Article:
# Solve the screened Poisson equation

1. Dec 29, 2013

### eoghan

1. The problem statement, all variables and given/known data
Solve the equation
$$\nabla^2\phi-\frac{1}{\lambda^2_D}\phi=-\frac{q_T}{\epsilon_0}\delta(r)$$
substituting the $\delta$ representation
$$\delta(r)=\frac{1}{4\pi}\frac{q_T}{r}$$
and writing the laplacian in spherical coordinates. Use as your guess
$$\phi=\frac{1}{4\pi\epsilon_0}\frac{g(r)}{r}$$
and show
$$g(r)=\exp(-r/\lambda_D)$$

3. The attempt at a solution
I know how to solve this equation using the Green and Fourier formalism, but here I am asked to solve it "the easy way" (as said in "Introduction to plasma physics - Bellan").

All I can say is
$$\nabla^2\left(\phi-\frac{q_T}{4\pi\epsilon_0}\frac{1}{r}\right)-\frac{\phi}{\lambda^2}=0$$
Using the guess
$$\phi=\frac{1}{4\pi\epsilon_0}\frac{g(r)}{r}$$
I have
$$\frac{1}{r^2}\partial_r\left[r^2\partial_r\left(\frac{g(r)-q_T}{4\pi\epsilon_0r}\right)\right]-\frac{g}{4\pi\epsilon_0r\lambda^2}=0$$
$$\frac{1}{r^2}\partial_r\left[r^2\left(\frac{r\partial_r g-(g-q_T)}{r^2}\right)\right]-\frac{g}{r\lambda^2}=0$$
$$\frac{1}{r^2}(\partial_r g+r\partial_r^2g-\partial_r g)-\frac{g}{r\lambda^2}=0$$
And so the final differential equation for g(r) is
$$\frac{\partial_r^2g}{r}-\frac{g}{r\lambda^2}=0$$
which has the physical solution
$$g(r)=\exp(-r/\lambda)$$

This result is correct, but my doubt is: the $\delta$ term didn't play any role, I mean, if I solved the equation
$$\nabla^2\phi-\frac{1}{\lambda^2_D}\phi=0$$
I would have obtained the same result.
I suppose that without the $\delta$ term there is some problem in r=0, but I don't fully understand what is the problem

2. Dec 29, 2013

### haruspex

How do you get that? Isn't $\nabla^2\left(\frac 1r\right) = 0$?
If so, don't we get $\nabla^2\left(\phi-\frac{q_T}{4\pi\epsilon_0}\frac{\lambda^2}{r}\right)-\frac{1}{\lambda^2}\left(\phi-\frac{q_T}{4\pi\epsilon_0}\frac{\lambda^2}{r}\right)=0$

3. Dec 29, 2013

### eoghan

No, the function 1/r is singular at r=0, so the laplacian is proportional to a delta, i.e., it is zero everywhere except at r=0.

4. Dec 29, 2013

### Dick

Right. All you can conclude from $\nabla^2\phi-\frac{1}{\lambda^2_D}\phi=0$ is that $\phi=C \frac{e^{-\frac{r}{\lambda_D}}}{r}$ where C is some constant. If you don't have a $\delta$ term then C=0. The $\delta$ function source let's you fix C. The shortcut way is to consider a sphere around the origin of radius r and let r->0 applying the divergence theorem. Show you can ignore the correction from the exponential factor in that limit.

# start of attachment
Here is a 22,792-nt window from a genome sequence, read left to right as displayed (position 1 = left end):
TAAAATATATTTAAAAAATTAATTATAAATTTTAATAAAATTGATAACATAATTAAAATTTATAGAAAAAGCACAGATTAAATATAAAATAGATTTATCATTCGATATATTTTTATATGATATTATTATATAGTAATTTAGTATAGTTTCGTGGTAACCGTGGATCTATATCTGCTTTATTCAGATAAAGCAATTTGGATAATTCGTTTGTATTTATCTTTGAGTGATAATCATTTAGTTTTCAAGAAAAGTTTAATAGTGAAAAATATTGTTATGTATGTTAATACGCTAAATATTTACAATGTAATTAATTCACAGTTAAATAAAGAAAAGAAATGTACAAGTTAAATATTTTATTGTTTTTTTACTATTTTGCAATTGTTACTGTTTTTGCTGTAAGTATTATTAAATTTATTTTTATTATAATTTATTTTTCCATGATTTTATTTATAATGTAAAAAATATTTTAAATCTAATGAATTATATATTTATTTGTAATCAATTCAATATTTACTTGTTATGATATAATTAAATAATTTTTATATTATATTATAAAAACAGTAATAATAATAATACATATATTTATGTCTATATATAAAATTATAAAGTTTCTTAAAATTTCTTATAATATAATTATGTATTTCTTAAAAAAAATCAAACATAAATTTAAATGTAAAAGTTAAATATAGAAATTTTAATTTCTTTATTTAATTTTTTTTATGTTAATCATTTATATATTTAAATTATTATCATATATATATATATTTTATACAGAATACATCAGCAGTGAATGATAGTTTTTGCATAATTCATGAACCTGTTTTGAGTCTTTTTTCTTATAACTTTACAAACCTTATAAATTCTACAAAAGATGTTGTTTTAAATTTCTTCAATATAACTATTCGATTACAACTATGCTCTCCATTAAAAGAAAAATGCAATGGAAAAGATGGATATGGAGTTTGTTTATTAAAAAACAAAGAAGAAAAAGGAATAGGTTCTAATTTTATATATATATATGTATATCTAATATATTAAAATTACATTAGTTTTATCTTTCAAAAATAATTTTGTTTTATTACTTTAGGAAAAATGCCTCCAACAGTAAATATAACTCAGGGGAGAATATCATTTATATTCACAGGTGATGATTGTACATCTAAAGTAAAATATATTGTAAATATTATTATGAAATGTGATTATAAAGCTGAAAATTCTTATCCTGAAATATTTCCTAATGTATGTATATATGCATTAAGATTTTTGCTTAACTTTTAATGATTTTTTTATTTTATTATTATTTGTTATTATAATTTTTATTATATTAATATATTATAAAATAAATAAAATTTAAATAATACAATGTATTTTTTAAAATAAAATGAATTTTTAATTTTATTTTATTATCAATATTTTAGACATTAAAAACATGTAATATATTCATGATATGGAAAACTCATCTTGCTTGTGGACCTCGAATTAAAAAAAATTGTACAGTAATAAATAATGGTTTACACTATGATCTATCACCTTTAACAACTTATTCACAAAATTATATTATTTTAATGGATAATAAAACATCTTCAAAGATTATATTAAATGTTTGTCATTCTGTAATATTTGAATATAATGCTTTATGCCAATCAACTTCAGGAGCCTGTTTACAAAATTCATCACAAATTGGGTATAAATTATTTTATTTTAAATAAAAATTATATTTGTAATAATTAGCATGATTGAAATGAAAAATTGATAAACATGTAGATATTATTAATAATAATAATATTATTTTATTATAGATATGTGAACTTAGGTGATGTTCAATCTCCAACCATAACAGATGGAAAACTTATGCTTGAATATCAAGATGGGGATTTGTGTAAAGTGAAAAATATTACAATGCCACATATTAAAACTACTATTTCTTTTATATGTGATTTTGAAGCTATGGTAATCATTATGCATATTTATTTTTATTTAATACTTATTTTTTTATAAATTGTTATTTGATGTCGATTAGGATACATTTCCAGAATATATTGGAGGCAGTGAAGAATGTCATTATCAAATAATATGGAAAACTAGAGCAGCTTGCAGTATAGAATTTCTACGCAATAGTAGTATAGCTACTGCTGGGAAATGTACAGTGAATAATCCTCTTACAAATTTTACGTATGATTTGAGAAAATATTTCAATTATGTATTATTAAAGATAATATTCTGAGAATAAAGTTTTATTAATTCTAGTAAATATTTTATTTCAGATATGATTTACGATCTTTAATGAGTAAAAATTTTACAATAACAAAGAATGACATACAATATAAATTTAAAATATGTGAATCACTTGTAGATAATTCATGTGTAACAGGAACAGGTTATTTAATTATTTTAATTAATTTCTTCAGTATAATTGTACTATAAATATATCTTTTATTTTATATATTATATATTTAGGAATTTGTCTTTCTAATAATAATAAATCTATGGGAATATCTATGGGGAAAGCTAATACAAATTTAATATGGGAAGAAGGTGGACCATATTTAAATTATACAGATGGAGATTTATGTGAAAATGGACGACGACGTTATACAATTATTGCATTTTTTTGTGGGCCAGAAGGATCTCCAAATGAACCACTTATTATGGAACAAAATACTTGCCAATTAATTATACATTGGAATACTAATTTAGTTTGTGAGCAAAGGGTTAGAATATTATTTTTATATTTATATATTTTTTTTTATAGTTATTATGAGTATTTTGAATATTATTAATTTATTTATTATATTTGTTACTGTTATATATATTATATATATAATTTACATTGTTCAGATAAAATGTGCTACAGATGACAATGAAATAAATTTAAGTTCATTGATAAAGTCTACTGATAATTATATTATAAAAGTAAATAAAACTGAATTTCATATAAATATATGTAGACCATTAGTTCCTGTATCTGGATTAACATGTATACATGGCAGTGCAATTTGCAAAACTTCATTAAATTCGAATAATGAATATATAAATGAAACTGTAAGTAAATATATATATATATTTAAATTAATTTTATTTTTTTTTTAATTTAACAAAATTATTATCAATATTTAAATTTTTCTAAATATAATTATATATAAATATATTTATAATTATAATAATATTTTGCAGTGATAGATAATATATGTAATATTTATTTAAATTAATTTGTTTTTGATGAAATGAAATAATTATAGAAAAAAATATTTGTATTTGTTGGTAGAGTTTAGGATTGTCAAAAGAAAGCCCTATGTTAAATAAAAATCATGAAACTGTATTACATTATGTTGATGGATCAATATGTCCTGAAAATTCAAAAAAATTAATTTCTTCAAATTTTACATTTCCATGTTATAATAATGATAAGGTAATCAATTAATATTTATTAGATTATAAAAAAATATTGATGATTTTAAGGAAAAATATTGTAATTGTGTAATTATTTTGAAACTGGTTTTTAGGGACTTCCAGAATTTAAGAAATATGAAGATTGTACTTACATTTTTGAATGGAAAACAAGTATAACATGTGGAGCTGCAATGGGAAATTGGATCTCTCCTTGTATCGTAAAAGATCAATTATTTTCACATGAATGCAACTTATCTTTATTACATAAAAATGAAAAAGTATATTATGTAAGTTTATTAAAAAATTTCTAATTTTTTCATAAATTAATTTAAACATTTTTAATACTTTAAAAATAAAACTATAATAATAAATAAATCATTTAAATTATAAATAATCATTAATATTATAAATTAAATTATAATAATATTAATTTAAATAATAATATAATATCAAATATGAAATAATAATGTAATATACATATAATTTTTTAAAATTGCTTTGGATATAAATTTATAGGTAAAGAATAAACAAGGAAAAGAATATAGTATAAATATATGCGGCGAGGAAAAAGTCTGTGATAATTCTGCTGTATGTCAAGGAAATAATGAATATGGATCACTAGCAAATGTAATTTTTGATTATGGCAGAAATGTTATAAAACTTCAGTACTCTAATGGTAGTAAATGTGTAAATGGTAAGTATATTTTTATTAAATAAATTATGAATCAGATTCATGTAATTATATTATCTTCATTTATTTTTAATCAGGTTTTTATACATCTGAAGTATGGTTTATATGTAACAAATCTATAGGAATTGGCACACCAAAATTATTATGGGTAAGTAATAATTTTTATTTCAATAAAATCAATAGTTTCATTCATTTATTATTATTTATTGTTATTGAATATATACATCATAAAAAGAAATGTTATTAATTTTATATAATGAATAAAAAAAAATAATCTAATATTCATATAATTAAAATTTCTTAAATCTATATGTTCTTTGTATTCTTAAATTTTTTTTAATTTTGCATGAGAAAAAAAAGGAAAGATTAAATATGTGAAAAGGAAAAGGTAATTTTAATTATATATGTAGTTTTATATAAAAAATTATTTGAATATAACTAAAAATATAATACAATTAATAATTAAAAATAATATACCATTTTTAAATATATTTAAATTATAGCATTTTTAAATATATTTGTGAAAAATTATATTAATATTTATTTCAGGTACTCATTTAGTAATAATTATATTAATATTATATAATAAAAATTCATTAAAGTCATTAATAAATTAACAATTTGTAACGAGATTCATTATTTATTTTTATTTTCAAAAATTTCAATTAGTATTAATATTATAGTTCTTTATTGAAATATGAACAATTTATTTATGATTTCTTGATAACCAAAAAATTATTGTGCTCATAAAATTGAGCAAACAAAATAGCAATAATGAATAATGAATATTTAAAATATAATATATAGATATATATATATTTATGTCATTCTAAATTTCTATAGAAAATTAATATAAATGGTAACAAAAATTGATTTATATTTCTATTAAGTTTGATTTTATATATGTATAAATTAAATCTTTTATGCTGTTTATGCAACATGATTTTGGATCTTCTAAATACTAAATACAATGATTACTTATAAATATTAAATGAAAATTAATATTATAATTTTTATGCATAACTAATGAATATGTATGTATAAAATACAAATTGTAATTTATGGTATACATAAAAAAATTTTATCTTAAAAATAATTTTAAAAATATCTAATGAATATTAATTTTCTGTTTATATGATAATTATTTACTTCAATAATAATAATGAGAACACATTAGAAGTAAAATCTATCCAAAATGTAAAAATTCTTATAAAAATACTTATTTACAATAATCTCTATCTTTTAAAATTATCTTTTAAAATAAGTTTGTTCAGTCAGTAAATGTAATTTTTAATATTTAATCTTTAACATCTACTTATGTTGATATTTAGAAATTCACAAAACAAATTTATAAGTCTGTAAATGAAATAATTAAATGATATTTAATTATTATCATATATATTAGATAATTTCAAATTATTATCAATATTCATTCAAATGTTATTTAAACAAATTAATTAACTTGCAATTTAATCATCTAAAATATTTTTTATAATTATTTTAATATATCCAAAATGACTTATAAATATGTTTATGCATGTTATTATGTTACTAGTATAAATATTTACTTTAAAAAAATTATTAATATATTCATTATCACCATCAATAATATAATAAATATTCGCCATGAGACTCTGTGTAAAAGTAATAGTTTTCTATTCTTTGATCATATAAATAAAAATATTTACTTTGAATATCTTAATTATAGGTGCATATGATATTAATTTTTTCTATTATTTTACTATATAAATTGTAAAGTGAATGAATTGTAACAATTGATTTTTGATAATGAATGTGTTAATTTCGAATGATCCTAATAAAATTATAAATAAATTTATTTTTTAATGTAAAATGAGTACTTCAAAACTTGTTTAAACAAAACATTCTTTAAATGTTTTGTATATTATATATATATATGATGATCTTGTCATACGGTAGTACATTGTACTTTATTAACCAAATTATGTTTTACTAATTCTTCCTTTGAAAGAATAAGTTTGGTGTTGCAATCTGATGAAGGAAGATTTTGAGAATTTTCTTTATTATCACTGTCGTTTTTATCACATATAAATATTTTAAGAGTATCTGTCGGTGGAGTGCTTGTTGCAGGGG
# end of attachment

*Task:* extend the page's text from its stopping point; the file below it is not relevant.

5. Dec 30, 2013

### eoghan

But the solution
$\phi=C \frac{e^{-\frac{r}{\lambda_D}}}{r}$
satisfies $\nabla^2\phi-\frac{1}{\lambda^2_D}\phi=0$ for every value of the constant C, not only for C=0

6. Dec 30, 2013

### eoghan

I tried to do that:
$$\int_V\nabla\left(\nabla\phi\right)=\int_S-C\frac{\exp(-r/\lambda)}{\lambda r^2}(r+\lambda)=-C\frac{\exp(-r/\lambda)}{\lambda}(r+\lambda)4\pi\:\:\:\:\:\:\:(1)$$
But from $\nabla^2\phi-\frac{1}{\lambda^2}\phi$ I have
$$\int_V\nabla\left(\nabla\phi\right)=\int_V \frac{1}{\lambda^2}C\frac{\exp(-r/\lambda)}{r}=\int_0^r r^2dr\int_0^\pi \sin(\theta)d\theta\int_0^{2\pi}d\phi\,\left(-\frac{1}{\lambda^2}\right)C\frac{\exp(-r/\lambda)}{r}= \\ -\frac{4\pi}{\lambda}C\exp(-r/\lambda)(\lambda+r)-4\pi C \:\:\:\:\:\:\:(2)$$
For formula (1) and (2) to be the same the constant C must be 0.
The incorrect term $-4\pi C$ is indeed the value of (1) for $r\to 0$ and can be eliminated with a delta source.
Is this reasoning correct?

7. Dec 30, 2013

### Dick

That is EXACTLY my point. But you don't want to solve $\nabla^2\phi-\frac{1}{\lambda^2_D}\phi=0$, that's only true for r>0. You want to solve $\nabla^2\phi-\frac{1}{\lambda^2_D}\phi=-\frac{q_T}{\epsilon_0}\delta(r)$. Integrate both sides over a sphere centered on the origin of radius r. The right side gives you $-\frac{q_T}{\epsilon_0}$ no matter what r is. The integral of $\frac{1}{\lambda^2_D}\phi$ will go to zero as r->0. That just leaves the integral of $\nabla^2\phi$. As you showed in part (1) of post 7 that consists of a constant part and another part that vanishes as r->0. Now just equate the parts that don't vanish as r->0. Solve for C.

8. Dec 30, 2013

### vanhees71

I'd use spherical coordinates + symmetry to begin with, i.e., setting $\phi(\vec{r})=\phi(r)$ with $r=|\vec{r}|$. Of course you can do that only for $r>0$, because the spherical coordinates are singular along the entire $z$ axis.

Then adopt the (two) free parameters of the general solution of the (ordinary!) differential equation for $\phi(r)$. One is $\phi \rightarrow 0$ for $r \rightarrow \infty$, which leaves you with the solution already found earlier in the tread.

Then use Dick's method to find the remaining constant $C$.

9. Dec 31, 2013

### eoghan

Thank you everybody for your help